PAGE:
A Review of Kristen Radtke’s Imagine Wanting Only This
April 19, 2017 § 4 Comments
By Emily Heiden
Kristen Radtke’s graphic memoir Imagine Wanting Only This is a book about abandonment. Through Radtke’s beautiful and bruising images, we consider the ways we leave places and people, and the ways they leave us. We feel these departures deeply because of Radtke’s painstaking drawings, which allow us to experience the story for ourselves with an immediacy that narrative alone often struggles to achieve.
As someone who had no inherent interest in abandoned landscapes, I was surprised to find myself so drawn in by Radtke’s renderings of them on the page. When the book begins, she and her college boyfriend, Andrew, go on a trip to the defunct town of Gary, Indiana, to explore, and we discover with them its disrepair. I was especially struck by a depiction of an abandoned movie theater. There was something savage about it, something wild. How could society allow such decay to exist? In my too-suburban mind, cities are tidy. What doesn’t work out is bulldozed to the ground and resurrected as high-rise condos. These black and white images, therefore, provide one of the first encounters I’d ever had with a full-on departure—the decision of a community to simply pack up and go.
As the narration moves on, we also experience abandonment through Radtke’s relationships. The death of her Uncle Danno is her first true loss, and one she explores powerfully through words and visual images. Months after Danno dies of complications due to heart surgery, Radtke discovers a cassette tape of an interview she conducted with him when she was in elementary school. She heads to the garage, climbs into a truck, and presses play. Her uncle’s voice begins blaring from the player, his words stabbing at the reader and Radtke’s heart when he joyfully proclaims: “I mean…look at me—I beat heart disease!”
Many of Radtke’s images and stories express the desire for and illusion of permanence. The interview with her uncle preserved a piece of him; his voice is still present on the tape; she can access it whenever she presses play. But this experience makes her and the reader feel her uncle’s absence even more poignantly, knowing that’s he’s gone. When Danno proclaims his triumph over the disease we know eventually killed him, we confront the fleeting nature of life.
The book’s most engaging moments deal with her only concerted attempt to commit to a person or place: her relationship with Andrew and their house in Chicago. Together they undertake what she calls “a first pass at adulthood”—getting a kitten; paying utility bills—in essence, playing house. This partnership is an important sojourn in the trajectory of her life, but not the destination. Radtke becomes restless and leaves the country. Andrew clings to their love, eventually proposing to her in Europe. The proposal is the stuff of fairytale; the ring is beautiful; the backdrop an idyllic European town along a river. Radtke accepts, and immediately finds herself staring at the ring warily. After the engagement, she tells us “Every city we visited…began to feel like the stock backdrop for some stagnant future, our imaginary kids stomping up the stairs next to photos of us twenty years younger, holding up the Leaning Tower of Pisa.”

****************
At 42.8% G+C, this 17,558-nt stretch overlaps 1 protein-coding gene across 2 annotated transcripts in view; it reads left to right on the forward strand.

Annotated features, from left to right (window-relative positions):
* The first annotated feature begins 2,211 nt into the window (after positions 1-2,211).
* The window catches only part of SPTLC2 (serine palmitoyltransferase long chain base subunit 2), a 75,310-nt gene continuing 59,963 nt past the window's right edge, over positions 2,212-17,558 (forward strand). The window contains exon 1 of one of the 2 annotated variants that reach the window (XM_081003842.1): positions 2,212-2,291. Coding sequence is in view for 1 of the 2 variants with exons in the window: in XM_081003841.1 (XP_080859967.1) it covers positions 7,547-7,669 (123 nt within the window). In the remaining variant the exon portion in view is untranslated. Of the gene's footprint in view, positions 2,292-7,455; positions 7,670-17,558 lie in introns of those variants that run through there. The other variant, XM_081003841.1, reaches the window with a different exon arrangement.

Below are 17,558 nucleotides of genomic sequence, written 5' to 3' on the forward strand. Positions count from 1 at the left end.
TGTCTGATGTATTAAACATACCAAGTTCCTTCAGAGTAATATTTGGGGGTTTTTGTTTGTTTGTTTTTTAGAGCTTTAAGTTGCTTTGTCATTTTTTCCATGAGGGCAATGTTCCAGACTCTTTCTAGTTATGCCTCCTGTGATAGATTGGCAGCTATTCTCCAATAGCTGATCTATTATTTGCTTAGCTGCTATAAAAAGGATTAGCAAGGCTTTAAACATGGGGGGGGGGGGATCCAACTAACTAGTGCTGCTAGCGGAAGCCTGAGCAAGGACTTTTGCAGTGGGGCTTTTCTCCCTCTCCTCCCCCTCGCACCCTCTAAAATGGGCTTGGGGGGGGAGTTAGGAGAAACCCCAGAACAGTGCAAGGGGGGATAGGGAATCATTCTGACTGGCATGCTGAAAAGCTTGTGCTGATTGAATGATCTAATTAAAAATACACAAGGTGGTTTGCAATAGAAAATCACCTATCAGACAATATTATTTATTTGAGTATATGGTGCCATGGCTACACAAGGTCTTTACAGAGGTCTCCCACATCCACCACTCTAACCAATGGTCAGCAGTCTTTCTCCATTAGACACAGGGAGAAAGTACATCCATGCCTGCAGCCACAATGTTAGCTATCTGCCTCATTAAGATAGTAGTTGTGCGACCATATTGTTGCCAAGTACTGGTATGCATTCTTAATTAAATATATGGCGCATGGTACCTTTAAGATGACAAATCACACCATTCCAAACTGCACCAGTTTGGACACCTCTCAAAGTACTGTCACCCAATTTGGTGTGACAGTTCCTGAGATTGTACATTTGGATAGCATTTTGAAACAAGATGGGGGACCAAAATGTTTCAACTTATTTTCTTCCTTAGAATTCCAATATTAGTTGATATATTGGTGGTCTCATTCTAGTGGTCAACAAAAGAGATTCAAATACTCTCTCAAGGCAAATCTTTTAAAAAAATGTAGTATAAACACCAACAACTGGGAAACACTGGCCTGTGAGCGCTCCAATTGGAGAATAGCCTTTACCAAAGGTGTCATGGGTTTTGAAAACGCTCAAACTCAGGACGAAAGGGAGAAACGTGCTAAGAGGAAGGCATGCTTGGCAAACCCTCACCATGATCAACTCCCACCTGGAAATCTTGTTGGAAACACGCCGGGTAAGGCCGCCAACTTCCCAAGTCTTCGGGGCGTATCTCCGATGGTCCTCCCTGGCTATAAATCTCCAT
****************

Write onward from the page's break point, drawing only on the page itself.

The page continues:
Radtke’s account of her relationship with and engagement to Andrew ring especially true for me: my own college relationship culminated in a move to Iowa with a boyfriend I too tried to play house with. When he proposed, I cried, nodded yes, let him put the ring on my finger, then walked in a daze to the bathroom, where I stared at the stone, feeling the same mounting pressure Radtke felt. I too pictured our future children, and myself as a soccer mom. I knew the engagement would keep me stuck in one place, when I wanted to experience all of them. Like Radtke, I knew I had to move on.
Both Radtke and I indicted ourselves for leaving those loves. She makes statements throughout the book like “To abandon something beautiful is where the crime rests,” and laments her lack of “…ability to claim something with ferocity.” This capacity to grab hold of a love, a land, a home, is something she praises in others and questions in herself, asking: “Am I supposed to want children who will mourn me or husbands I will watch lowered into the ground or houses I will endure in their emptiness?”
She sees the end in the beginning, her brain always fast-forwarding to ruin, abandonment, and decay. Radtke concludes the book by envisioning the prophesied flooding of New York City, telling us “we forget that everything will become no longer ours”–a pronouncement that asks us to question the stability of our everyday surroundings. The book, finally, is Radtke’s desire to hold on to what she cannot bring herself to believe will remain.
Emily Heiden is pursuing a Ph.D. in literary nonfiction at the University of Cincinnati. She holds an MFA in nonfiction from George Mason University. Her work has appeared in the Washington Post, the Long River Review, and Juked Magazine.